The circle’s size indicates the change in fine colloids between the fish tanks and the biofilter outlet. The drum filter is not necessarily playing a role here as we are focusing on the fine colloids that pass drum filters and become trapped in the biofilter.
The small circles are the biofilters that are trapping a lot of fine colloids, while the large circles are biofilters losing their colloids.
Biofilters inhabiting the lower zone of Figure 2 (1), receive clear water from correctly functioning fish tanks. These biofilters typically are better oxygenated and experience better nitrification due to less overload of fine colloids.
The biofilters inhabiting the upper zone of Figure 2 (2), receive water from either heavily stocked fish tanks or from poor functioning fish tanks, heavy in colloids. In some of these biofilters we see decreasing bicarbonate consumptions (a shift from healthy nitrification towards oxygen consuming/carbon dioxide producing heterotrophic bacteria).
Generation of fine colloids in fish tanks that are small enough to pass through drum filters has a damaging effect on biofilter nitrification performance. By looking at the clustering of biofilter colours (turnkey farm suppliers), it seems also that biofilter design and management (or lack thereof) play a role in nitrification and colloid accumulation. Technology supplier 4 biofilters (purple), received similar overloads of fine colloids, but one of these filters was very good at capturing the colloids (small circle). Two of these biofilters caught small amounts of colloids, while two biofilters experienced so much heterotrophic growth (large circles) that new particles were being created and lost out of the filter. The next question is what happens if you fill your degasser up with colloids?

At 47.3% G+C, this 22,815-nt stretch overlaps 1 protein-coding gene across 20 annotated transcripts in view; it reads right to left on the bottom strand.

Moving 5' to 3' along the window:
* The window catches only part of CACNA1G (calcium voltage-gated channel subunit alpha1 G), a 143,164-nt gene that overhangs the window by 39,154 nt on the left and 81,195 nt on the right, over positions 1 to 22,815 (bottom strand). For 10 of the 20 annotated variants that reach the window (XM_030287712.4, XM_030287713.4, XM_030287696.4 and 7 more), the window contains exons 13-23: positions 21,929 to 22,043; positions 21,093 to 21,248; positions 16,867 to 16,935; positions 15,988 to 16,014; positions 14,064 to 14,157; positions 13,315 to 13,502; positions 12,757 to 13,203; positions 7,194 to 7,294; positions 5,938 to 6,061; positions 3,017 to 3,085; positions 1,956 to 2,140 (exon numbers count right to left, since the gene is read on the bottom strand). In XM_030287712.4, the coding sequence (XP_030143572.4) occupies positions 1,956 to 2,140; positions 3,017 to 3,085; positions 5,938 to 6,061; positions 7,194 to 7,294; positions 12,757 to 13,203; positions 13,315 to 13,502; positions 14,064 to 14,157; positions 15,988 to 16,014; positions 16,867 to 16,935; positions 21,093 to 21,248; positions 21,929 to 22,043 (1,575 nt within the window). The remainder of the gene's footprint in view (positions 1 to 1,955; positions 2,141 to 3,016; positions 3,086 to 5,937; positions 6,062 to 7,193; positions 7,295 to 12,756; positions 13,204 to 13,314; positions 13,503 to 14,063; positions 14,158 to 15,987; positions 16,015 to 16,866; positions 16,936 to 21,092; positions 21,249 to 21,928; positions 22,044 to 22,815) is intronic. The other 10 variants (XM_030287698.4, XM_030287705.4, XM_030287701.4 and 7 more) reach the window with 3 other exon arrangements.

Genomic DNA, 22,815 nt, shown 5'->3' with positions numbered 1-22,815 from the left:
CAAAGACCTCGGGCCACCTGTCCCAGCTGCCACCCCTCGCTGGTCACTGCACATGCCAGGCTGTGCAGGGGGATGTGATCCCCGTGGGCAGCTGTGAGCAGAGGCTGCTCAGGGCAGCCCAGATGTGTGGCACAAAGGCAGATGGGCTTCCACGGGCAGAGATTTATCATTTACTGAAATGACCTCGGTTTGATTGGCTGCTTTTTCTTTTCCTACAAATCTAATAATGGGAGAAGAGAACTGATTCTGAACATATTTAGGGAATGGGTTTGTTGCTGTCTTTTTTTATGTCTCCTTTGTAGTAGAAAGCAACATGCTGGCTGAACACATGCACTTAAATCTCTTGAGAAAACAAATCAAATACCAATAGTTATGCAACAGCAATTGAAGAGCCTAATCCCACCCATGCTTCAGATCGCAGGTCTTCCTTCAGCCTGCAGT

Water leaving biofilters flow to their respective degasser. Blue Unit measures three different types of degassers: trickling type with strong negative air pressure, trickling type with light positive air pressure and aeration chambers. Figure 3 shows degasser performance when incoming water is from biofilters of varying character.
In Figure 3, moving left along the x-axis, the degasser carbon dioxide (CO2) removal increases. This means degassers to the left are better performing in terms of CO2 removal. Moving upwards along the y-axis, the turbidity of water from the biofilters increase.
The circle’s size indicates the change in fine colloids between the biofilter and the degasser outlet. The small circles are the degassers that are trapping a lot of colloids, while the large circles are not trapping colloids. Degasser performance is made interesting by the fact that the colours (turnkey farm suppliers), are less clustered. This suggests that different degasser designs are impacted at varying degrees by colloids.
Consider technology supplier 4 (purple). The water quality leaving these biofilters had the highest colloid levels, and so we would expect these degassers to perform the worst in terms of CO2 removal. Colloids can result in large biofilms on degasser surfaces. Biofilms can damage not only the physical operation of a degasser but can consume oxygen/add CO2 to the water. However, in this case, another degasser design (orange colour), was strongly impacted by colloids, awarding itself the rotten tomato.
By aggregating vast amounts of data, we have clearly illustrated how data is used to understand water quality and performance of fish farm tanks and filtration systems. Design problems can be compensated for as long as management receives the right data to avoid catastrophes. The Blue Unit Lab Station is the data driven means of discovering if the boogie man is packing up to leave – or moving in permanently.